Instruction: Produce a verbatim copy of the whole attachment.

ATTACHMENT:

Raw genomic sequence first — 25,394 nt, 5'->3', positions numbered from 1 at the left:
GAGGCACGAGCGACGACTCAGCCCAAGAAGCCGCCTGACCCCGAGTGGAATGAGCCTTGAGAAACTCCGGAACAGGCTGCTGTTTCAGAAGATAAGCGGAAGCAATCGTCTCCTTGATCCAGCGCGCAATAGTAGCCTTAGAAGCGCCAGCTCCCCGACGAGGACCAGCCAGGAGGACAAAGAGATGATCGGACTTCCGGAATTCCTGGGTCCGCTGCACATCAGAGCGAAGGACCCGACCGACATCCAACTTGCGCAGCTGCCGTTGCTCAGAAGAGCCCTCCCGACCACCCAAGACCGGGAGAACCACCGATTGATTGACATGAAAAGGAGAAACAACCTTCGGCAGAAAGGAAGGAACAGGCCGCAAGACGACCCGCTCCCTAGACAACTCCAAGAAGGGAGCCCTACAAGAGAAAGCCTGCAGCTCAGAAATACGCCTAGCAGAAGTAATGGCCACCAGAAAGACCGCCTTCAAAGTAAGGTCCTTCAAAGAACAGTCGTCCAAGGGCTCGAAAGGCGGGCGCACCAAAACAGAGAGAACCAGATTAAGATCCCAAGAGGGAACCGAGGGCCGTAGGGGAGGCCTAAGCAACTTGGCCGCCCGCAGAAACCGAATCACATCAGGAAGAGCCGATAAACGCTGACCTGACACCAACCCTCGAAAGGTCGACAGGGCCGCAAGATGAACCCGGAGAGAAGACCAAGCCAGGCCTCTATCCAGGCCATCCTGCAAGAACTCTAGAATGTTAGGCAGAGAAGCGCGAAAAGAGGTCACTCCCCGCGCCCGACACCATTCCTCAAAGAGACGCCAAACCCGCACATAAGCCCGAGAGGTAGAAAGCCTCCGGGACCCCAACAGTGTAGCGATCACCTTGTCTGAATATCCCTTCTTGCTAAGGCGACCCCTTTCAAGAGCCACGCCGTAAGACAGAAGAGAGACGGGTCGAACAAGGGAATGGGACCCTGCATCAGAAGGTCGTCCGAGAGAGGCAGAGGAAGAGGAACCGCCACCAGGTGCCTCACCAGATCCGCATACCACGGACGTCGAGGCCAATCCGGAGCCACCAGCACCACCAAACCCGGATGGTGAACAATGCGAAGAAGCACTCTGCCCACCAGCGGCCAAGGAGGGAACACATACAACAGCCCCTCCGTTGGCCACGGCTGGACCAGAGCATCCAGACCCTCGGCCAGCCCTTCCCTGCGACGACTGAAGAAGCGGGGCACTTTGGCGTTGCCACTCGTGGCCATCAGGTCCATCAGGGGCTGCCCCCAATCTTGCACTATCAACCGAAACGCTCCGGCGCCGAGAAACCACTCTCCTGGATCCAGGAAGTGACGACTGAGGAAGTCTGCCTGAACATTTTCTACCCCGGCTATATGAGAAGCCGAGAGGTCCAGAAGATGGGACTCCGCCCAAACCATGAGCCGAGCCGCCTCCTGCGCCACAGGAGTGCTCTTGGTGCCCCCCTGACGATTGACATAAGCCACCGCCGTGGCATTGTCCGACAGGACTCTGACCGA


Raw genomic sequence first — 25,394 nt, 5'->3', positions numbered from 1 at the left:
GAGGCACGAGCGACGACTCAGCCCAAGAAGCCGCCTGACCCCGAGTGGAATGAGCCTTGAGAAACTCCGGAACAGGCTGCTGTTTCAGAAGATAAGCGGAAGCAATCGTCTCCTTGATCCAGCGCGCAATAGTAGCCTTAGAAGCGCCAGCTCCCCGACGAGGACCAGCCAGGAGGACAAAGAGATGATCGGACTTCCGGAATTCCTGGGTCCGCTGCACATCAGAGCGAAGGACCCGACCGACATCCAACTTGCGCAGCTGCCGTTGCTCAGAAGAGCCCTCCCGACCACCCAAGACCGGGAGAACCACCGATTGATTGACATGAAAAGGAGAAACAACCTTCGGCAGAAAGGAAGGAACAGGCCGCAAGACGACCCGCTCCCTAGACAACTCCAAGAAGGGAGCCCTACAAGAGAAAGCCTGCAGCTCAGAAATACGCCTAGCAGAAGTAATGGCCACCAGAAAGACCGCCTTCAAAGTAAGGTCCTTCAAAGAACAGTCGTCCAAGGGCTCGAAAGGCGGGCGCACCAAAACAGAGAGAACCAGATTAAGATCCCAAGAGGGAACCGAGGGCCGTAGGGGAGGCCTAAGCAACTTGGCCGCCCGCAGAAACCGAATCACATCAGGAAGAGCCGATAAACGCTGACCTGACACCAACCCTCGAAAGGTCGACAGGGCCGCAAGATGAACCCGGAGAGAAGACCAAGCCAGGCCTCTATCCAGGCCATCCTGCAAGAACTCTAGAATGTTAGGCAGAGAAGCGCGAAAAGAGGTCACTCCCCGCGCCCGACACCATTCCTCAAAGAGACGCCAAACCCGCACATAAGCCCGAGAGGTAGAAAGCCTCCGGGACCCCAACAGTGTAGCGATCACCTTGTCTGAATATCCCTTCTTGCTAAGGCGACCCCTTTCAAGAGCCACGCCGTAAGACAGAAGAGAGACGGGTCGAACAAGGGAATGGGACCCTGCATCAGAAGGTCGTCCGAGAGAGGCAGAGGAAGAGGAACCGCCACCAGGTGCCTCACCAGATCCGCATACCACGGACGTCGAGGCCAATCCGGAGCCACCAGCACCACCAAACCCGGATGGTGAACAATGCGAAGAAGCACTCTGCCCACCAGCGGCCAAGGAGGGAACACATACAACAGCCCCTCCGTTGGCCACGGCTGGACCAGAGCATCCAGACCCTCGGCCAGCCCTTCCCTGCGACGACTGAAGAAGCGGGGCACTTTGGCGTTGCCACTCGTGGCCATCAGGTCCATCAGGGGCTGCCCCCAATCTTGCACTATCAACCGAAACGCTCCGGCGCCGAGAAACCACTCTCCTGGATCCAGGAAGTGACGACTGAGGAAGTCTGCCTGAACATTTTCTACCCCGGCTATATGAGAAGCCGAGAGGTCCAGAAGATGGGACTCCGCCCAAACCATGAGCCGAGCCGCCTCCTGCGCCACAGGAGTGCTCTTGGTGCCCCCCTGACGATTGACATAAGCCACCGCCGTGGCATTGTCCGACAGGACTCTGACCGA